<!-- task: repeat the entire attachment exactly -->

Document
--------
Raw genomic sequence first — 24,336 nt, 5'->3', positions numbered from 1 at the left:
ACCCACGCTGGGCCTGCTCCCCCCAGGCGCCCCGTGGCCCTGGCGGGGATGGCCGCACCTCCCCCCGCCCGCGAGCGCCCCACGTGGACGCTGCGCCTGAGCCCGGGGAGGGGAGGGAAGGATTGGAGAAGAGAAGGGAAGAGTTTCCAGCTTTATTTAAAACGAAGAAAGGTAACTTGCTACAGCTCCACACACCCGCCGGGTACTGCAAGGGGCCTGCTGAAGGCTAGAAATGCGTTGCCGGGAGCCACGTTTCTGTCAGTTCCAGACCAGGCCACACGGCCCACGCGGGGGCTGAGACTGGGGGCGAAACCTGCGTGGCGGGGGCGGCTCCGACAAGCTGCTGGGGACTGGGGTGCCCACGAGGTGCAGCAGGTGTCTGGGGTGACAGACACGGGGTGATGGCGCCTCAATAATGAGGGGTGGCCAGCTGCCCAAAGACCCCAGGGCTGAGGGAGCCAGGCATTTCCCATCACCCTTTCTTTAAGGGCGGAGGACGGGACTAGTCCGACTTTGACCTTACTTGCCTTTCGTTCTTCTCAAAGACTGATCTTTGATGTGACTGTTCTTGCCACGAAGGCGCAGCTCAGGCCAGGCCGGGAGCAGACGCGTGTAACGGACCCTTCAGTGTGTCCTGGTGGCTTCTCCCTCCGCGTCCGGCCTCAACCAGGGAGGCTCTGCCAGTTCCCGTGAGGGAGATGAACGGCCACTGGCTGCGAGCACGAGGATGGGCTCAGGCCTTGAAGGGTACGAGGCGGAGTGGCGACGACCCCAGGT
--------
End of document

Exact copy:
Raw genomic sequence first — 24,336 nt, 5'->3', positions numbered from 1 at the left:
ACCCACGCTGGGCCTGCTCCCCCCAGGCGCCCCGTGGCCCTGGCGGGGATGGCCGCACCTCCCCCCGCCCGCGAGCGCCCCACGTGGACGCTGCGCCTGAGCCCGGGGAGGGGAGGGAAGGATTGGAGAAGAGAAGGGAAGAGTTTCCAGCTTTATTTAAAACGAAGAAAGGTAACTTGCTACAGCTCCACACACCCGCCGGGTACTGCAAGGGGCCTGCTGAAGGCTAGAAATGCGTTGCCGGGAGCCACGTTTCTGTCAGTTCCAGACCAGGCCACACGGCCCACGCGGGGGCTGAGACTGGGGGCGAAACCTGCGTGGCGGGGGCGGCTCCGACAAGCTGCTGGGGACTGGGGTGCCCACGAGGTGCAGCAGGTGTCTGGGGTGACAGACACGGGGTGATGGCGCCTCAATAATGAGGGGTGGCCAGCTGCCCAAAGACCCCAGGGCTGAGGGAGCCAGGCATTTCCCATCACCCTTTCTTTAAGGGCGGAGGACGGGACTAGTCCGACTTTGACCTTACTTGCCTTTCGTTCTTCTCAAAGACTGATCTTTGATGTGACTGTTCTTGCCACGAAGGCGCAGCTCAGGCCAGGCCGGGAGCAGACGCGTGTAACGGACCCTTCAGTGTGTCCTGGTGGCTTCTCCCTCCGCGTCCGGCCTCAACCAGGGAGGCTCTGCCAGTTCCCGTGAGGGAGATGAACGGCCACTGGCTGCGAGCACGAGGATGGGCTCAGGCCTTGAAGGGTACGAGGCGGAGTGGCGACGACCCCAGGT